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Banking on Economic Policy

Friday, June 1, 2018
Trinity alumnus Andreas Lehnert '91 with sons

Andreas Lehnert with sons Max, left, and Felix at Oak Creek Canyon in Arizona 

Trinity alumnus draws on experience with disaster to safeguard America’s financial system

Andreas Lehnert ’91, B.A. Economics

by Mary Denny

If you still have nightmares about the 2008 financial meltdown, you are not alone—and that should help you rest easier. Andreas Lehnert, director of the Federal Reserve Board of the Governors’ Division of Financial Stability, is doing everything in his power to prevent a reoccurrence, and he has a history that confirms he’s well prepared for the job.

Born in Colombia to a German father and British mother, Andreas grew up in a number of countries but developed an early fascination with American culture and society. He remembers begging his father to bring back cultural totems from his business trips, noting with a smile, “I may have been the first kid in Belgium to eat too many Pop Rocks.”

Owing to his father’s background and relatives who lived in East Germany, Andreas grew up with a strong sense of the salience and proximity of the Cold War. “Instead of the standard fairy tales,” he recalls a  bit wistfully, “I got the story of the post-war German economic miracle.” His immediate family eventually settled in Oklahoma in 1980 and became naturalized U.S. citizens in 1989.

Even before entering Trinity, Andreas was attracted to economics. “It seemed to be at the center of so many key issues of the time,” he explains—the ongoing conflict between communism and capitalism along with the high inflation/deep recession that gripped the U.S. in the early 1980s. Although claiming to have been an indifferent math student in high school, once at Trinity Andreas “understood economics as a scientific discipline with precise mathematical underpinnings. It all started to make sense.” He still remembers an exam question in professor John Huston’s advanced microeconomics class about the willingness to take small wagers. “The answer turned on the sign of the second derivative of the utility function,” he says, “and at that point I was hooked.”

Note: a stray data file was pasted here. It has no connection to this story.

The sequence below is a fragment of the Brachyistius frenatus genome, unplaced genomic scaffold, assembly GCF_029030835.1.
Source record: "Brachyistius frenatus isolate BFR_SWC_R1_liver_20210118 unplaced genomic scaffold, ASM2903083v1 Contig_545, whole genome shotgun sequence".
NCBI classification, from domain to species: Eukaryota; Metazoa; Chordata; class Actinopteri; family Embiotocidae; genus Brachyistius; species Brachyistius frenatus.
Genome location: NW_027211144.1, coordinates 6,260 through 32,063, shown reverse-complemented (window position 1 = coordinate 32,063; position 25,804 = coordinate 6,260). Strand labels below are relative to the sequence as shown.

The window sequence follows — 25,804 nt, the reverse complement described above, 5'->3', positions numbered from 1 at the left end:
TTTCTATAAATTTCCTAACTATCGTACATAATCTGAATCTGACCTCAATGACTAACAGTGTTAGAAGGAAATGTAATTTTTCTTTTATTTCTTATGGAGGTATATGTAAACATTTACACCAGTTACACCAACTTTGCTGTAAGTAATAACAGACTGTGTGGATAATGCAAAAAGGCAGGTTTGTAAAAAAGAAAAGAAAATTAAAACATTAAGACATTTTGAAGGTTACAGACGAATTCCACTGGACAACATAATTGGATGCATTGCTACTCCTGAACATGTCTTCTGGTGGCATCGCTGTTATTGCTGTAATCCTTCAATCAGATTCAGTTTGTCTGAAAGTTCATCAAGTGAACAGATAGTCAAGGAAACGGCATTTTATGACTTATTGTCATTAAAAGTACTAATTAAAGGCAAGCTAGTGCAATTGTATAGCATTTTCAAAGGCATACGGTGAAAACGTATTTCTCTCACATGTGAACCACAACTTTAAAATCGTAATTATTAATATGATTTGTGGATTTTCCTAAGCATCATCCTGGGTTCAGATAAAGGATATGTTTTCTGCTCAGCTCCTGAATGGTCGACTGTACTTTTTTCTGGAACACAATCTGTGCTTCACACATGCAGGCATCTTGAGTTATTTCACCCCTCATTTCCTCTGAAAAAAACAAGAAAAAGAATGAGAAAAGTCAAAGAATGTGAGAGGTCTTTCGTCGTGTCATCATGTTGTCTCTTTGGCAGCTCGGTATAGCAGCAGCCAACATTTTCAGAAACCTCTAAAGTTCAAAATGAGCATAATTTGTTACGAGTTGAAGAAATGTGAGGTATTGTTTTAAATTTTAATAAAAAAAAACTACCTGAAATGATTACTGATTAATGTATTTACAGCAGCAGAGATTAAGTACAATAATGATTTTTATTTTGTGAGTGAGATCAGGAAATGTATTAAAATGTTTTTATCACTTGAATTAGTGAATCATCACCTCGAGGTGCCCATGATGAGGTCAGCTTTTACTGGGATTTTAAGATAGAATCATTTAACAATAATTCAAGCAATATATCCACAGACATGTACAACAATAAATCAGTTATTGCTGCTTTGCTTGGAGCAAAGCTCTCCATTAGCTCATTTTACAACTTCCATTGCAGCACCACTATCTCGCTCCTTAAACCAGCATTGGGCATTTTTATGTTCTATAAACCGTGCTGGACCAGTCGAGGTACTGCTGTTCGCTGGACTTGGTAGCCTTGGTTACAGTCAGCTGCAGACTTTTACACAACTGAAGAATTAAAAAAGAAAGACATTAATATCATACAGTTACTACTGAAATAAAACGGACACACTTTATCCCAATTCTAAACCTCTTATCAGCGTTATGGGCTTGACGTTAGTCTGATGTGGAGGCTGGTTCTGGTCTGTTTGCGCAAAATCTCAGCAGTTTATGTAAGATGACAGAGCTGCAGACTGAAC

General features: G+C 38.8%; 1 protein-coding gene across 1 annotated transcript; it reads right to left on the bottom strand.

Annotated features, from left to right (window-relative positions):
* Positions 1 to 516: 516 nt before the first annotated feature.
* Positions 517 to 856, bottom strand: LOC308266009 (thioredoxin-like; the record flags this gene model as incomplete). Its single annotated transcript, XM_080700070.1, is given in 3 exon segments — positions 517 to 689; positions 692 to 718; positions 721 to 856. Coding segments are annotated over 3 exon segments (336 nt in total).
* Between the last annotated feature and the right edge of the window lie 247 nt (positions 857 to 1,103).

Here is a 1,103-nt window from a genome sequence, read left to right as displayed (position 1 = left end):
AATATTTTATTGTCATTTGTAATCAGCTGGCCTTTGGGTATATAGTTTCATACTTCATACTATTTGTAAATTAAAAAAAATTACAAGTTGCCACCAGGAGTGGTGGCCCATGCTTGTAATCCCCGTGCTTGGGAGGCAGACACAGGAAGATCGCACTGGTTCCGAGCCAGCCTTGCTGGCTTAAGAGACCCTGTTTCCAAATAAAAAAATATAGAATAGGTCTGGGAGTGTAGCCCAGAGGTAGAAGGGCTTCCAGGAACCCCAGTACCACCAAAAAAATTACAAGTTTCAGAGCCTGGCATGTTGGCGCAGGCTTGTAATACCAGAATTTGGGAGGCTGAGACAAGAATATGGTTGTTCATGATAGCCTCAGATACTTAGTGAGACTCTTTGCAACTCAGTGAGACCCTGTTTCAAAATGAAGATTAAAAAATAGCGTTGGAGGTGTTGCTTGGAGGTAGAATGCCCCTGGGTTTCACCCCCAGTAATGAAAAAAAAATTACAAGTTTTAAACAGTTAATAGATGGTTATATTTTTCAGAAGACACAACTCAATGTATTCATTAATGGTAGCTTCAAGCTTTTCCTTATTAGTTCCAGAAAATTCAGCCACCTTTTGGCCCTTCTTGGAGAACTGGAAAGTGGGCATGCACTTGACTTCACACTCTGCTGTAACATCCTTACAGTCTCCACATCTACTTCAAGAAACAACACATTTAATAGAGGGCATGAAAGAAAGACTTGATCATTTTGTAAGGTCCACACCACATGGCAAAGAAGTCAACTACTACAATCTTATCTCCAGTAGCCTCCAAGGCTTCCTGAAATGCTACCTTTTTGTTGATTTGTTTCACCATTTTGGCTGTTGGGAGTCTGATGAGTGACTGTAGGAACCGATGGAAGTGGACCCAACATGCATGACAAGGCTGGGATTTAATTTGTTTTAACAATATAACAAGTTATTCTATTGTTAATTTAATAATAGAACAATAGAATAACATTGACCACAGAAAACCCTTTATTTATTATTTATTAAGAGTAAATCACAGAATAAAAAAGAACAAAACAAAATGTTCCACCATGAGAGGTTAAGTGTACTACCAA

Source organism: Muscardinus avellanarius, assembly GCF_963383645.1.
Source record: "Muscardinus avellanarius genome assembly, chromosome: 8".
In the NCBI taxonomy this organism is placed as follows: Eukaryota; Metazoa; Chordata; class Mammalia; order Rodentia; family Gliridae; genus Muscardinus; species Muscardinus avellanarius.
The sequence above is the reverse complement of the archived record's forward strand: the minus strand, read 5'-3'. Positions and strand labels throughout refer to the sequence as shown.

Graduate school was inevitable. Andreas earned a master’s degree from the London School of Economics and Political Science followed by a doctorate from the University of Chicago. “At the time there was a lot of interest in theories of limited rationality and self control, and as a young person living hand-to-mouth in a big city, I would often observe my own failures to follow the purely rational course of action when managing my own precarious economic existence. I’m pretty sure every economics student has discovered that it’s impossible to ignore sunk costs.”

With two career paths available to him—tenure track positions in academia or jobs in the financial industry—Andreas chose to pursue his interest in banking and joined the staff of economists at the Federal Reserve Board of Governors in Washington, D.C. In the fall of 2006 he observed the beginnings of the dramatic rise in subprime mortgage defaults, which eventually overtook the entire financial system, and with it the real economy. As the crisis unfolded, Andreas was heavily involved in a range of government efforts to stabilize the economy. The experience of assembling the best evidence to help policy makers make difficult decisions gave him a deep appreciation for those who often were required to find the least bad alternative from among unpalatable choices. In 2009 he joined the Fed’s team that was running the first bank stress tests. “Much of the work we did was late at night or over weekends, often via conference call,” he says. In order to limit disruption to his family, Andreas participated in many calls from his car. “If my infant son was awake, on these late-night drives, I would bring him with me, so when I went off mute to speak, he could be heard burbling from the back seat.”

In his current position, Andreas continues his work on stress testing while charged with assessing and maintaining the resilience of the financial system and the policy measures designed to keep the financial system strong enough to absorb severe shocks. It’s an awesome responsibility and certainly not without stress, which he manages by running. Most mornings he can be spotted sporting a headlamp and jogging in the dark.

Along with safeguarding the financial system, Andreas and his wife, Carolyn J. Hill, devote their off-the-clock time to providing their two young sons the “typical American childhood” Andreas missed growing up—baseball games, riding bikes, and such. Given his professional interest, it’s no surprise that Andreas’ leisure reading leans toward books about disasters, technological failures, and foolproof systems that have broken down. Currently on his nightstand are books about the decision to launch the Challenger, the Forest Service’s early efforts to prevent wildfires, and his personal favorite, Why Buildings Fall Down.

You can contact Andreas at andreas.lehnert [at] gmail.com